Next, they tested SA-NTs for treatment of experimentally induced fibrin clots in vitro, to determine their potential with life-threatening embolic occlusions. Fibrin clots were injected into microfluidic channels with constrictions (80 m high, 500 m wide), and lodged in there partially obstructing the flow (Fig. 4A). An infusion of SA-NTs (100 mg/ml) with tPA (50 ng/ml) at physiological flow rates was able to reduce the clots by one half within an hour of treatment (Fig. 4A). The same treatment with predissociated tPA had less than 5% reduction in clot size.

The same fibrin clots were infused in an ex vivo whole-mouse-lung ventilation-perfusion model. Multiple microemboli appeared (Fig. 4C), causing the pulmonary artery pressure to increase from 8 to 30 mm Hg (Fig. 4E). Then, they perfused the same tPA-coated SA-NTs, that is 100-mg/ml of aggregates containing 50 ng/ml tPA, at physiological flow rate. Experiments showed a >25-fold increase in accumulation of NPs at the occlusions, (Figs. 4, C and D). Within one hour of treatment, the pressure levels of the pulmonary artery went back to normal. The same treatment with predissociated tPA -and even 10 times more- had no significant response (Fig. 4F). To get similar effects to SA-NTs, a 100-times-higher concentration of free tPA had to be administered.

Figure 4. Shear-targeting of a thrombolytic drug to vascular emboli in vitro and therapeutic delivery in a mouse pulmonary embolism model. (A) Time-lapse fluorescence (top) and bright field (bottom) views of artificial microemboli (~250 μm) in a microfluidic channel before (0 min) and 1 or 60 min after injection of SA-NTs coated with tPA (50 ng/ml), showing progressive lysis of the clots over time. Scale bar, 100 μm. (B) Emboli lysis kinetics induced by tPA-coated SA-NTs (50 ng/ml, blue line) compared with soluble tPA (red line). (C) Fluorescence (top) and phase contrast (bottom) views of histological sections of normal (left) versus obstructed (right) pulmonary arteries showing local accumulation of fluorescent NPs within the obstructing emboli in a mouse ex vivo lung ventilation-perfusion model. Scale bar, 100 μm. (D) Accumulation of fluorescent NPs in regions of obstructed versus nonobstructed vessels, as detected with microfluorimetry. (E) Real-time measurements of pulmonary artery pressure in the ex vivo pulmonary embolism model for tPA-coated SA-NTs (blue line) and free tPA (red line). (F) Pulmonary artery pressure within 1 hour for tPA SA-NTs, and free tPA at 50, 500 and 5000 ng/ml concentration. (G) Mice survival curve. | Credit: Korin et al (2012)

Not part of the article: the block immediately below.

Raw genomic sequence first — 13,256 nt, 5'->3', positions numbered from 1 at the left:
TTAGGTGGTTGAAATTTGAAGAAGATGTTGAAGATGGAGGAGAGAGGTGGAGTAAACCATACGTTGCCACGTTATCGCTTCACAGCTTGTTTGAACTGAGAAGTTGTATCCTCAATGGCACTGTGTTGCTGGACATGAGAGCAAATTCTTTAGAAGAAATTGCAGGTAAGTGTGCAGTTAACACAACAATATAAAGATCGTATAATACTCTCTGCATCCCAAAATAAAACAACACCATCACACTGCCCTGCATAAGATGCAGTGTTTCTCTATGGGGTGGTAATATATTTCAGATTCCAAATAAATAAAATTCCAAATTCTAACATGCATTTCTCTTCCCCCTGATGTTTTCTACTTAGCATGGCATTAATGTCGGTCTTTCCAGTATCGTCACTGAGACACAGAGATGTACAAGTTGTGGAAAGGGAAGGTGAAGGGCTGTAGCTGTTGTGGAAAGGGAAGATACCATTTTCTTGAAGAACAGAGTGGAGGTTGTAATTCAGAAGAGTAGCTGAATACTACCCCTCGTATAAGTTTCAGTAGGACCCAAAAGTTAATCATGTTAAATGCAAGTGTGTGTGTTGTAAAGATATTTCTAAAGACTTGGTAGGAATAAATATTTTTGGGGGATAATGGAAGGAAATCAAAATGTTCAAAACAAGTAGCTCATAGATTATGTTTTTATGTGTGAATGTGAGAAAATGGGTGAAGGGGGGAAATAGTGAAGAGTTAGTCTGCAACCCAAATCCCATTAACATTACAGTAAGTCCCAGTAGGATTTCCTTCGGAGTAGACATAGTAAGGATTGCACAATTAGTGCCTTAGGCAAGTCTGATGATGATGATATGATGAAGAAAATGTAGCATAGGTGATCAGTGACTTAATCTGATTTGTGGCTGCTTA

Figure 4. Shear-targeting of a thrombolytic drug to vascular emboli in vitro and therapeutic delivery in a mouse pulmonary embolism model. (A) Time-lapse fluorescence (top) and bright field (bottom) views of artificial microemboli (~250 μm) in a microfluidic channel before (0 min) and 1 or 60 min after injection of SA-NTs coated with tPA (50 ng/ml), showing progressive lysis of the clots over time. Scale bar, 100 μm. (B) Emboli lysis kinetics induced by tPA-coated SA-NTs (50 ng/ml, blue line) compared with soluble tPA (red line). (C) Fluorescence (top) and phase contrast (bottom) views of histological sections of normal (left) versus obstructed (right) pulmonary arteries showing local accumulation of fluorescent NPs within the obstructing emboli in a mouse ex vivo lung ventilation-perfusion model. Scale bar, 100 μm. (D) Accumulation of fluorescent NPs in regions of obstructed versus nonobstructed vessels, as detected with microfluorimetry. (E) Real-time measurements of pulmonary artery pressure in the ex vivo pulmonary embolism model for tPA-coated SA-NTs (blue line) and free tPA (red line). (F) Pulmonary artery pressure within 1 hour for tPA SA-NTs, and free tPA at 50, 500 and 5000 ng/ml concentration. (G) Mice survival curve. | Credit: Korin et al (2012)

The following step was to test SA-NTs in living mice with pulmonary embolism. Fluorescent fibrin clots were infused into the jugular vein of mice, and accumulated in peripheral blood vessels in the lungs. Then, tPa-coated SA-NTs were administered either immediately after clot injection, or 30 minutes later. The experiment showed that tPA-coated SA-NTs reduced by >60% total clot area and clot number when administered immediately after clot infusion, and by >30% when infused after half hour.

Finally, SA-NTs were tested in mice for treatment of life threatening acute massive embolism. They infused a solution of large fibrin clots ( diameter; ~ 100/injection), which accumulated in the main pulmonary arteries. The mice were immediately infused with tPA-coated SA-NTs, or with carrier fluid as a control group, during 45 min. All animals from the control group died within 1 hour after infusion of the clots (Fig. 4G), while 6 out of 7 of the treated mice survived. Moreover, none of the SA-NTs– treated animals displayed any symptoms of respiratory distress after the experiment.

Conclusions

Korin et al. have proved through exhaustive experiments that SA-NTs provide safer thrombolytic therapies with smaller doses without compromising the effectiveness of the treatment. Additionally, thanks to their fluorescent coating, they were proved useful to visually detect occlusions in vessels.

Even though the findings reported in this paper are very promising, the authors are cautious and talk about extensive clinical studies that will be necessary to fully prove this approach. To an outsider to medical research as myself, all these experiments may seem redundant, and is surprising to find out that there are actually hundreds of rules and regulations about all the tests required before being able to use a medical treatment in humans.

References

  1. Netanel Korin, Mathumai Kanapathipillai, Benjamin D. Matthews, Marilena Crescente, Alexander Brill, Tadanori Mammoto, Kaustabh Ghosh, Samuel Jurek, Sidi A. Bencherif, Deen Bhatta, Ahmet U. Coskun, Charles L. Feldman, Denisa D. Wagner, and Donald E. Ingber. Shear-Activated Nanotherapeutics for Drug Targeting to Obstructed Blood Vessels. Science, 10 August 2012: 337 (6095), 738-742.